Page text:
Well, it was bound to happen eventually, and today it did,.....I found my "ugliest" gold nugget ever!!!! I was exploring some new ground when I got a real strong and well-defined signal just under a 4"-or-so (shelf) drop in exposed bedrock. The small (10" round ) area was covered with green grass, which also contained an over abundance of intertwined roots that really became a pain when trying to clear them away. Every time I swung my coil over this area ( after pulling out dirt and small rocks) it .....screamed...., and gave off the same noise as I had heard 6-times today after unearthing 6-chunks of varying sizes of lead slugs. I briefly considered blowing this target off as just another chunk-O-lead,............But, considering that the statement: "Dig-every-target" has proven beneficial to me (many times) over the years, I continued with my pursuit. I eventually dug all of the dirt and rocks out of the area down to a depth of about 6", with solid bedrock remaining. The signal continued screaming each time I swung the coil over the area, but it was hard to pinpoint exactly where the target was, even when I used my pin pointer???!! I used my small (90-deg.) angled screwdriver to pull any dirt, etc. away from under the back edge and side corners of my exposed area, but the target continued being allusive, and over and over ...screamed... as if to mauck me saying: "I'm still here!!!"" The only thing I finally noticed was a barely-noticeable crack in the flat-bottom of the bedrock that ran about 2" long towards me. So I started scrapping everything out of the crack with my angled-screwdriver. The crack was only about a quarter of an inch wide, but I then discovered that it went down about an inch-and-a-half deep, and was filled with a very hardened and crusty clay-like material, which, made it hard to scrape out. Again my coil ...screamed... when I swung it over the area, but this time my pin pointer went off as well showing me right where (down almost 2" in that little crack) the target was. I wasn't getting all of the fine dirt out of the crack with my screwdriver, so I stooped-down as close as I could and blew the fine dust out as best as I could ( I didn't have a straw or tube to use). Then low and behold I could "finally" see a very small (faint) speck of gold peeking back at me. It turned out that the nugget was on-edge vertically in that crack, so I used my ice pick-type tool to get under the nugget to pry it out. When I got it out it looked weird and dirty, and was not like the clean-buttery-colored gold nuggets that I have become used to finding over the years. I even tried cleaning it up at home with some soap, tooth brush and water,..........and it's still "Ugly,"..and is a bit magnetic ( the dark and boring coloration is iron crystals that are attached- to the nugget,...yet, it is not a speci). Guess I'll let it soak in a bath of nitric acid to clean it up. Gary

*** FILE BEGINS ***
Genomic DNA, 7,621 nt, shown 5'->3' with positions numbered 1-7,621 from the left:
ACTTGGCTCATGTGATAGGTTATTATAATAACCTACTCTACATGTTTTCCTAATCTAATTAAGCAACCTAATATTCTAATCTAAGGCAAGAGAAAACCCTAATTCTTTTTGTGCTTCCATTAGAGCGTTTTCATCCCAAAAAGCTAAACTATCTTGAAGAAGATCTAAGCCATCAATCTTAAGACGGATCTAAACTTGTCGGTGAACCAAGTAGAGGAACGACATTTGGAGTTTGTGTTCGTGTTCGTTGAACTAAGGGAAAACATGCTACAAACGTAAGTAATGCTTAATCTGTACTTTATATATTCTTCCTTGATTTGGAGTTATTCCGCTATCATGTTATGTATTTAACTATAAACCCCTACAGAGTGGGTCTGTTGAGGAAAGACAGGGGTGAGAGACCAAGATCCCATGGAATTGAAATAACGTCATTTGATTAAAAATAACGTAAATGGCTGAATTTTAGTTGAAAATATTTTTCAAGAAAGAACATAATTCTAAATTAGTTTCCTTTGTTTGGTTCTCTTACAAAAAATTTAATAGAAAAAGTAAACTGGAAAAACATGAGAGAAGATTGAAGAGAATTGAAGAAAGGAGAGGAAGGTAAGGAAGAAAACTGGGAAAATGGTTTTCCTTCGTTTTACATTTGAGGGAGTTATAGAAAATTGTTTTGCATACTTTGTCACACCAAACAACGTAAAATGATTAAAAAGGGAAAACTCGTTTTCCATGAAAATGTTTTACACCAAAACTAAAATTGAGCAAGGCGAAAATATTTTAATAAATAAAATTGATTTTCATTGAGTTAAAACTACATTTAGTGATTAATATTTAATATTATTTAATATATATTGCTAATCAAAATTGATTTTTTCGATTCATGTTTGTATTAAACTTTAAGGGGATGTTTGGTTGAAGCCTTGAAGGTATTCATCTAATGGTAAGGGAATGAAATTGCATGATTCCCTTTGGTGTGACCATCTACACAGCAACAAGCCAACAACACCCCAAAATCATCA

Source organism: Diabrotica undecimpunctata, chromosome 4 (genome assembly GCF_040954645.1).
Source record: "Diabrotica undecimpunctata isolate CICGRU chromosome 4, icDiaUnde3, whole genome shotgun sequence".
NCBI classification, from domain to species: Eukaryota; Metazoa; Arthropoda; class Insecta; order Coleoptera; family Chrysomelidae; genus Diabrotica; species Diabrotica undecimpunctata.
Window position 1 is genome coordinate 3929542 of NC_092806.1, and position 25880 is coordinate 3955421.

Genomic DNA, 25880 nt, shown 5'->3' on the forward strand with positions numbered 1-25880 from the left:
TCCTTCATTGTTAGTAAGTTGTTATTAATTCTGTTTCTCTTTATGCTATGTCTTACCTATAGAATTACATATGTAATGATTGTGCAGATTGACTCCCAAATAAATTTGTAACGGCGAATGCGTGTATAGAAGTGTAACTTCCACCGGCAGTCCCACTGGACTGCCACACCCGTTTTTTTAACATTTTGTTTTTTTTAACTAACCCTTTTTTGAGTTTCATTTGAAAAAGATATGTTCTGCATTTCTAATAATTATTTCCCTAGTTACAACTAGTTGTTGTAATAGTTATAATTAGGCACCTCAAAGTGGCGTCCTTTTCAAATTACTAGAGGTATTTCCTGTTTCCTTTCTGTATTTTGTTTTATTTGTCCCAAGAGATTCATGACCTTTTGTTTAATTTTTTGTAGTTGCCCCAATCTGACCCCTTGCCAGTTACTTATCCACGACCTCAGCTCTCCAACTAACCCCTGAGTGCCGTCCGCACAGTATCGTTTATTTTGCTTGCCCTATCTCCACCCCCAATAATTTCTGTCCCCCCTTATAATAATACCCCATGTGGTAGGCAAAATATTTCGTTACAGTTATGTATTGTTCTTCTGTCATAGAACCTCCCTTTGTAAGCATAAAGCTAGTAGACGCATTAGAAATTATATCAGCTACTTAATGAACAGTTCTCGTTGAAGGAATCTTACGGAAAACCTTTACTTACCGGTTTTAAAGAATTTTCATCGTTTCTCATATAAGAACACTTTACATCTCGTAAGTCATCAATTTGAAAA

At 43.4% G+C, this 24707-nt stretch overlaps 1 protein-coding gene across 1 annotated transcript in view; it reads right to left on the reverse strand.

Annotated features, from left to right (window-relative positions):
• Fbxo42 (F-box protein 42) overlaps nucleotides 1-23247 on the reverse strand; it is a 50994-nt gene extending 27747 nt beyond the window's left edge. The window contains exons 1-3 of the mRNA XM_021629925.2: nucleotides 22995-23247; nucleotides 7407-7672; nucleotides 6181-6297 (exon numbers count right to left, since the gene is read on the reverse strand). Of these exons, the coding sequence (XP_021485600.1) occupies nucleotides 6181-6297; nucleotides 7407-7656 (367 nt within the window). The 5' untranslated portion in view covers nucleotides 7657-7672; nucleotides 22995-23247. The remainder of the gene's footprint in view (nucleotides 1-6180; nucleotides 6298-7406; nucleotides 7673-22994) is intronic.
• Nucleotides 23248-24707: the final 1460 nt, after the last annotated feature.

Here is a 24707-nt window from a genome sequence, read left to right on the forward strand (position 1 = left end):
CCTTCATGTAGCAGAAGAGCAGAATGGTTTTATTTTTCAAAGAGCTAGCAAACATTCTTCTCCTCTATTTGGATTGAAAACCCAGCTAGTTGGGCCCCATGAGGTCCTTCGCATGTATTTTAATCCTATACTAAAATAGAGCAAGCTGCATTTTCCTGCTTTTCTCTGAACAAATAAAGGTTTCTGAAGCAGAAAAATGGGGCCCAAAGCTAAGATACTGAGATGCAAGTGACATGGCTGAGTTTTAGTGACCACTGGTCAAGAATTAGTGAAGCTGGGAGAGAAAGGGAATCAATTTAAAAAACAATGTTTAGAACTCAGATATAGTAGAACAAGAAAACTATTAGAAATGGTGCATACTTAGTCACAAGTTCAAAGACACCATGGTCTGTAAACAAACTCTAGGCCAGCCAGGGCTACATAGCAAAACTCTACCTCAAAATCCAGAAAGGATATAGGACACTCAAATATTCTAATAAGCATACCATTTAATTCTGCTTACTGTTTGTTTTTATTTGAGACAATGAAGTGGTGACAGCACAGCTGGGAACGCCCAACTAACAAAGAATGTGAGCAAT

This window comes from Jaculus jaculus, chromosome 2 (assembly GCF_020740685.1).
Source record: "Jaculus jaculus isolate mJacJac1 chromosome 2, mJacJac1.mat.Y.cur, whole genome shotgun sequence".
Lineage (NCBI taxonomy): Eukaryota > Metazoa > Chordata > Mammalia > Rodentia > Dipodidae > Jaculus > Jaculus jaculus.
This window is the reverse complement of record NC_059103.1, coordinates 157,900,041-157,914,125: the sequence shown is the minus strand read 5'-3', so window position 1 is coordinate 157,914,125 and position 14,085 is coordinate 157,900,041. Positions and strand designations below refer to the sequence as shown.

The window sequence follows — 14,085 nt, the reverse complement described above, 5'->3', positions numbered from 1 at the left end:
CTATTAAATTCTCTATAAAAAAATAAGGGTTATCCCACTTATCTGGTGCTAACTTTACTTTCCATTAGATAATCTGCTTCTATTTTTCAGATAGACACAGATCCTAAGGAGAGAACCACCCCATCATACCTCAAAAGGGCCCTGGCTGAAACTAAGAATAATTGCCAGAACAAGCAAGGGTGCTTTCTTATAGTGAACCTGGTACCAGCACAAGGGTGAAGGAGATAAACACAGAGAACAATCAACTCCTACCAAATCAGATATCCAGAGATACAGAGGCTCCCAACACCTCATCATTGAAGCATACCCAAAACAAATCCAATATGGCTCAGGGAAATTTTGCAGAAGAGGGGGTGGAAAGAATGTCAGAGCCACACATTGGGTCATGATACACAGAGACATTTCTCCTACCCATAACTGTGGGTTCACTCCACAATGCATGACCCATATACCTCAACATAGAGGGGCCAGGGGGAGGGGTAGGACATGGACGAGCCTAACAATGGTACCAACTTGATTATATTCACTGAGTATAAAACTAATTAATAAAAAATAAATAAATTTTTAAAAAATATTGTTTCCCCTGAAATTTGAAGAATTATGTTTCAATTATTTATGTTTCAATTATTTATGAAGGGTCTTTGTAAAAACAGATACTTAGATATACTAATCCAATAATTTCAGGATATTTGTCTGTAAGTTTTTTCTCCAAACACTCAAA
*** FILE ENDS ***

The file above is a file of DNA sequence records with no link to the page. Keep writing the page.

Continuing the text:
9. 1 point
    A meteorite does not contain mineral iron in quantities that would make it magnetic. So if a magnet sticks to a rock and the source of the magnetism is identified as magnetite it is not a meteorite. Free metallic iron and nickel make meteorites stick to a magnet. Hematite and magnetite are what attracts a magnet to a terrestrial stone. Differentiation in the field is as easy as determining the form of iron that is attracting your magnet. There are exceptions to every rule I suppose. And in a laboratory under a microscope all sorts of things are observed in meteorites. But in the field with a magnet and streak plate you are going to be able to determine the source of magnetism. And if the source of magnetism is mineral iron you have a terrestrial stone. If the source of the magnetism is free metallic iron you have more testing to do to rule out the possibility of a meteorite.
  10. 1 point
    Yep Bedrock, same stuff, Utah Sunstone/yellow labradorite. No or very little schiller. Those are all float, picked up in about 6 hours. Don't cry over the red beryl loss... It was about .5mm thick and 2.5mm round. It looked like a tiny stop sign, but was mostly replaced, half grey/half red. After finding that one tiny piece though, I know where to look again!
  11. 1 point
    Here it is after a nitric acid bath,.............looks much better,........ It initially weighed in at 1.0 grams with all that poop on it,...now it's .98 of-a-gram,........close enough to a gram for me....Guess I'll keep it... Gary
  12. 0 points
    It was a rhetorical request directed as a question to Mr. Stillwillie. Not a request to actually move or create a new thread. I just said that instead of telling Mr. Hillbeaver that nobody gives a ratsass about his flat tires. Nor do we need instructions and/or advice on tire repair. I was trying to be polite and it wasn't any fun at all. What is with this place anyway? It is full of wackos and cranks and a bunch of swinging bratwurst. As soon as a normal guy that writes in full sentences shows up with some cool rocks someone has to go and derail the whole train with some handy tire tips. It is like building sandcastles at the beach. But instead of some muscled out meatsickle kicking it over, some old crank mumbling about global warming and tire maintenance trips and falls over it. I'm telling you Skip there is something in the water. And it aint good.